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Ahead of one of her biggest years yet, Lauren Engelke spoke with Rolling Grenades about all things fashion, sustainable trends and new technologies.

If you aren’t a fangirl yet, prepare to be one …

What sparked your interest in the area of sustainability / ethics in the fashion industry?

I started out as an on-set tailor and stylist outside Chicago. There’s a ton of e-commerce work there, mostly for classic brands. I was steaming a pair of jeans one day, and new conventional jeans always smell like a nasty mix of chemicals. On this particular occasion, I leaned in too close & got a face full of chemical steam. It felt disgusting, and it made me start wondering what chemicals were being used in the manufacturing process. I started doing my own research on the internet, and like most people I’ve met in sustainability – after I started uncovering the truth, there was no turning back. I realised I had to help make change.

There are many designers and brands both in Australia and internationally that are thinking outside the square in ways to improve both their product and the standards of the industry. What brands stand out to you that are really harnessing innovation and new technologies to improve their footprint?

There has definitely been a turning point in the past year, when I went from being able to rattle off a couple of great brands, to now, when I have to say that there are too many sustainable brands to count. I’m currently making a ‘Clean List’ of all of the brands I’ve found, and I’m estimating the total will come out over 900 (look out for this on my website, out in February). One of my favourite brands right now is Elvis & Kresse, a British luggage brand made entirely of decommissioned fire hoses – the bags are GORGEOUS. I’m also really into natural fibre athletic-wear – there are whispers in the industry that fabric from recycled plastic bottles releases a toxin when it’s warmed up next to your skin. So I’m excited about the adorable tencel leggings from FabSoul Active (Germany) and the organic cotton leggings and bra sets from Groceries Apparel in LA.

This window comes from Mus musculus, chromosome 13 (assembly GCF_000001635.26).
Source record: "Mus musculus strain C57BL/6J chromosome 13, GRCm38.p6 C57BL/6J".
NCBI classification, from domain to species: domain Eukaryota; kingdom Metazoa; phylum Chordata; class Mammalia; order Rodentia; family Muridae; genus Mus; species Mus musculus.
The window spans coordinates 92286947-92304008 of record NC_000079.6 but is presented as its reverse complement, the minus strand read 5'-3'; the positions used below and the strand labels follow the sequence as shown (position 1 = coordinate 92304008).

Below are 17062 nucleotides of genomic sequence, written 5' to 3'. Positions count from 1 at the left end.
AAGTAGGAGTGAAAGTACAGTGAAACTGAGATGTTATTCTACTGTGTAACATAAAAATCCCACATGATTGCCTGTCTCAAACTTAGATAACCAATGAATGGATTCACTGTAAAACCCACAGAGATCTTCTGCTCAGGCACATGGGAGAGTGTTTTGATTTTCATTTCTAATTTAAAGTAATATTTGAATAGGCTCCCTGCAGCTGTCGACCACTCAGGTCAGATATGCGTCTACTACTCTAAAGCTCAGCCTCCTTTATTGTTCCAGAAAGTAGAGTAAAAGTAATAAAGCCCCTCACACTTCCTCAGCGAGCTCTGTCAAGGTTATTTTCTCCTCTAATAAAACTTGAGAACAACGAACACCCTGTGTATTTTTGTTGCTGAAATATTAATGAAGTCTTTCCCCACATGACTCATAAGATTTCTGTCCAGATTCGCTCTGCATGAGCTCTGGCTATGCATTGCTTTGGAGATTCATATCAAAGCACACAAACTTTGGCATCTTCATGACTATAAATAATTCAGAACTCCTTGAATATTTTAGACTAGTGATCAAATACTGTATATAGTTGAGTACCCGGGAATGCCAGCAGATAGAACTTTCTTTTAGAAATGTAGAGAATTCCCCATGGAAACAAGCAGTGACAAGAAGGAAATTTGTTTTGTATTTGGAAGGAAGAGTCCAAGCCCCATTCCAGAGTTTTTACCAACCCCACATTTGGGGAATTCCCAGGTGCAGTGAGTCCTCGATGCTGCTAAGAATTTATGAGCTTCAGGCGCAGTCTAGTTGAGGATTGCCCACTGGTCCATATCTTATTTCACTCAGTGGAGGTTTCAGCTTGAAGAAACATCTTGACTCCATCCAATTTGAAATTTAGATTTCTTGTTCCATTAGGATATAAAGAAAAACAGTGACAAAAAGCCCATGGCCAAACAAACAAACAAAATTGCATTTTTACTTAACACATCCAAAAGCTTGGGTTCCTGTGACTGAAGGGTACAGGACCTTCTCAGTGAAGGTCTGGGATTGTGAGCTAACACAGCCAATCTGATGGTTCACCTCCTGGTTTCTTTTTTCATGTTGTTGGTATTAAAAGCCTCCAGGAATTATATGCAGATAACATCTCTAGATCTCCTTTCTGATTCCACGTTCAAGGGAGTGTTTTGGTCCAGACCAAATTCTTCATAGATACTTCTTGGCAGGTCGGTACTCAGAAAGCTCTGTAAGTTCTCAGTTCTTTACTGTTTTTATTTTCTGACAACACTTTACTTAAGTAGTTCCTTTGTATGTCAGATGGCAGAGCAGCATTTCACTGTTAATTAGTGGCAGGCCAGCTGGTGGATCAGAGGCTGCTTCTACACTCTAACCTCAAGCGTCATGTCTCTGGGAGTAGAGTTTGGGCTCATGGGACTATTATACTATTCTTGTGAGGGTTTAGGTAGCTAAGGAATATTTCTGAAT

What new technologies in the area of sustainable production of textiles and fashion have you excited for the future of the fashion industry?

Recycled everything! Companies like Evrnu in the US have figured out how to break down old garments, even those made from blends, into their individual fibres that can be rebuilt into pure cotton, stretch, even carbon fibre. Evrnu is working with municipalities to divert textile waste to them, instead of going to landfills. It’s been said that there are enough gross old cotton tee shirts in the US to make all viscose we produce in a year – and recycling old clothes would save 150 million trees. The future is redefining waste as a raw material!

What do you encourage your clients to look for when shopping for environmentally sustainable and ethical clothing?

I think the easiest thing to do is start with a list of ethical and sustainable brands and shop online. I make specific recommendations for my clients based on the key items that they want to add to their wardrobes. 

If you are trying to determine if a piece of clothing is sustainable, look on a brand’s website for two things: 

Where is the garment made? Do they mention paying a fair or living wage? 

What is it made of? I look for natural fibres – linen, hemp, bamboo, cotton (you want organic, conventional cotton uses a lot of pesticides), tencel, cupro, rayon, and viscose. If you see polyester or acrylic. put it down and walk away!

Which designers and brands would we find in Lauren Engelke’s wardrobe?

I have been shopping second-hand and swapping with friends for years, so there are a lot of odds and ends. My favourite second-hand items are a Mackage blazer, Equipment cashmere sweater, and a Tome blouse.

My favourite new sustainable items are a blue satin mini from Dolores Haze, a burgundy crop from For Days, a crossbody bag from Findlay Co, and high waisted jeans from Life After Death Denim. I also have a Rent the Runway unlimited subscription, which is clutch. It’s like Netflix for clothes – 4 items on rotation, whatever I need, whenever I want it. I’ve rented statement coats, new denim styles I wanted to try, rainbow chandelier earrings, cocktail dresses, handbags – it’s a really easy way to figure out your personal style.

And finally, what next for Lauren Engelke – how is 2019 shaping up?

2019 is already looking spectacular. My Clean List of 900+ sustainable brands will be out February 14! My husband and I will be returning to New York in the spring, and I have some exciting projects that are still top secret. Not to mention new innovations in sustainability seem to be coming out every day! I’m excited to see what this year brings.

Visit Lauren’s website to view the Clean List, out Feb 14!

Image Credits : Lauren’s Instagram